My session with Gillian Hipp
One of the fundamental elements in the work I do is working with the mind-body. It’s not just trying to think your way out of something, but rather accessing the subconscious because it is far more powerful. Yet despite engaging the body, when I work with clients, we’re mostly sitting down.
I recently had a session with a woman named Gillian Hipp. She’s a somatic coach and movement therapist who also helps people in the workplace with releasing stress and getting into a flow state for higher performance. At the time of writing this (September 2021), she is researching well-being in sedentary workplaces for her PhD (how cool is that!)
Her work is about moving the body, getting out of your chair etc to create these changes. I learned some really amazing things during my session with her that I wanted to share here. Keep in mind that her work is about embodiment (which makes it particularly challenging to convey in words), and I had 1 hour with her (so this is just a snapshot of the main takeaways I had):
One of the main principles
How we move affects how we think. Throughout my session with Gillian she would watch me move and was consistently able to predict patterns in how I thought and acted based on the natural way that I moved. This is a bit like a much more sophisticated version of judging a person's character based on how they walk into a room. This is possible because our brain and body are part of the same system, you can’t separate them.
Where this gets really interesting is that by changing how you move, you can change how you think and act.
Here’s an example to illustrate this point:
My natural movement patterns tend to be light, free-flowing and done with a level of intensity that’s sustainable (as opposed to movements that might be more commonly seen in a big boxer or a 100 meter runner). This movement preference mirrors how I tend to think and work. That is, I tend not to make big fast decisions. Rather, I take my time, I sleep on things, because when I don’t I often make poor choices
So what she had me do was to find movements that were the opposite of what I normally do, that also felt right to me. That is, movements that were strong and fast. Seeing as the mind and body are one, if I practice these movements, I’m also affecting my brain and how I think. This will then allow me to think in strong and fast ways when it is called for.
For example, doing fast and strong punches in the air, seems to wire your brain to then be able to make fast, punchy decisions.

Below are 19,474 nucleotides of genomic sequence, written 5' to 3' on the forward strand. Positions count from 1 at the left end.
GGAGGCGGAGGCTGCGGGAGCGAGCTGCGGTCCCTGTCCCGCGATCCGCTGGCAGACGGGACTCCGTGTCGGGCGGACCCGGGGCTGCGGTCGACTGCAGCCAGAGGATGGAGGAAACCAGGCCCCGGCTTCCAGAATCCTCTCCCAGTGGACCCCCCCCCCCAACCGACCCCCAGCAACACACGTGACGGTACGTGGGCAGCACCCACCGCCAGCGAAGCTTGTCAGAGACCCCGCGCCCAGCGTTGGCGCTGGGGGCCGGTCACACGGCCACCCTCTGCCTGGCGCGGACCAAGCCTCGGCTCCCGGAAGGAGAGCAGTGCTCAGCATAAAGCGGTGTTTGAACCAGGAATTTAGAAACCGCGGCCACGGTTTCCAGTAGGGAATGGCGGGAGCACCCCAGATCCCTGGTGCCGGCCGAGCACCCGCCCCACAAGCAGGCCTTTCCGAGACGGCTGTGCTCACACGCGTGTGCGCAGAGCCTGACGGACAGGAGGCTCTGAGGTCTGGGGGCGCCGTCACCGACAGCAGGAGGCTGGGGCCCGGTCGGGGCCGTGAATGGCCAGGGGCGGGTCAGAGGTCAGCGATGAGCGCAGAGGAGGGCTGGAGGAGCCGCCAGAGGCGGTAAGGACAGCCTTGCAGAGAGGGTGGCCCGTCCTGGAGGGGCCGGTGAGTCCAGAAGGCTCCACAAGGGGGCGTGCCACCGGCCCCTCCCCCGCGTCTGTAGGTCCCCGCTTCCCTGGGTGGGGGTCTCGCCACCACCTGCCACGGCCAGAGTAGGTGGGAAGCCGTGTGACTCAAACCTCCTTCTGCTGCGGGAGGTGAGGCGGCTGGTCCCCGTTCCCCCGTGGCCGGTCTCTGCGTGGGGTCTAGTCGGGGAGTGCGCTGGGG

Regularly moving in a variety of different ways primes your brain (or more accurately, you’re whole being) to be able to think in a variety of ways. This gives you dexterity, flexibility and freedom. It gives you a practice that is very doable that allows you to not only take care of your body, but by doing so, to also liberate your mind.
If you know how to move in different ways, then when emotions come up you don’t feel so powerless, you have an embodied understanding that emotions can move through you. You don’t have to get stuck with it forever (as we so often do).
So, if you have something that is challenging to you, what you can do is to think of what that challenge requires of you. For example, do you need to learn to be more direct? To be more compassionate? To be more flexible? To be better able to hold your ground? To think outside the box? To have more sustained energy? etc
Then see if you can find a movement that mirrors what is required of you (that also feels right to you).
If you need to take your time when speaking with people instead of rushing through things, practice slow movements and take your time.
If you feel your head is always up in the clouds, find a movement that is grounded and strong.
If you are consistently indirect in how you talk to people and you realise you just need to say what’s on your mind or point out a problem in a clear and concise way, practice direct movements (like punches).
If you always push too hard and end up burning out, practice more sustained movements and listen to your body, letting it lead rather than forcing your will over it.
If you can’t solve a problem, get up, move your body in different ways, be flexible. That will prime your brain to think in different ways and be flexible in problem solving.
Movement can also be used to get into altered states of consciousness. Think of cultures where there were shamans and people would dance around a fire and get into a trance or access something deeper than the 3D reality that we see all around us.
Fundamentally though, this is about just moving. Because if you don’t move, you are more likely to get aches and pains, to feel lethargic yet at the same time have trouble sleeping, to get irritated because being still is so unnatural, and it can make you feel disconnected from yourself and others.
What is particularly useful about Gillian’s approach is that you don’t need to be in special yoga pants to do this, which makes it particularly useful for the workspace. And with so many people doing work remotely, this is something you can do without worrying about people judging you for moving in weird ways, because there’s no-one around. You can just turn your camera off and go for it.
While I did not get a chance to explore this during my session, movement can also be used to release trauma and deep seated stress that you may not even be conscious of.
If you would like to find out more about Gillian Hipp, you can find here website here: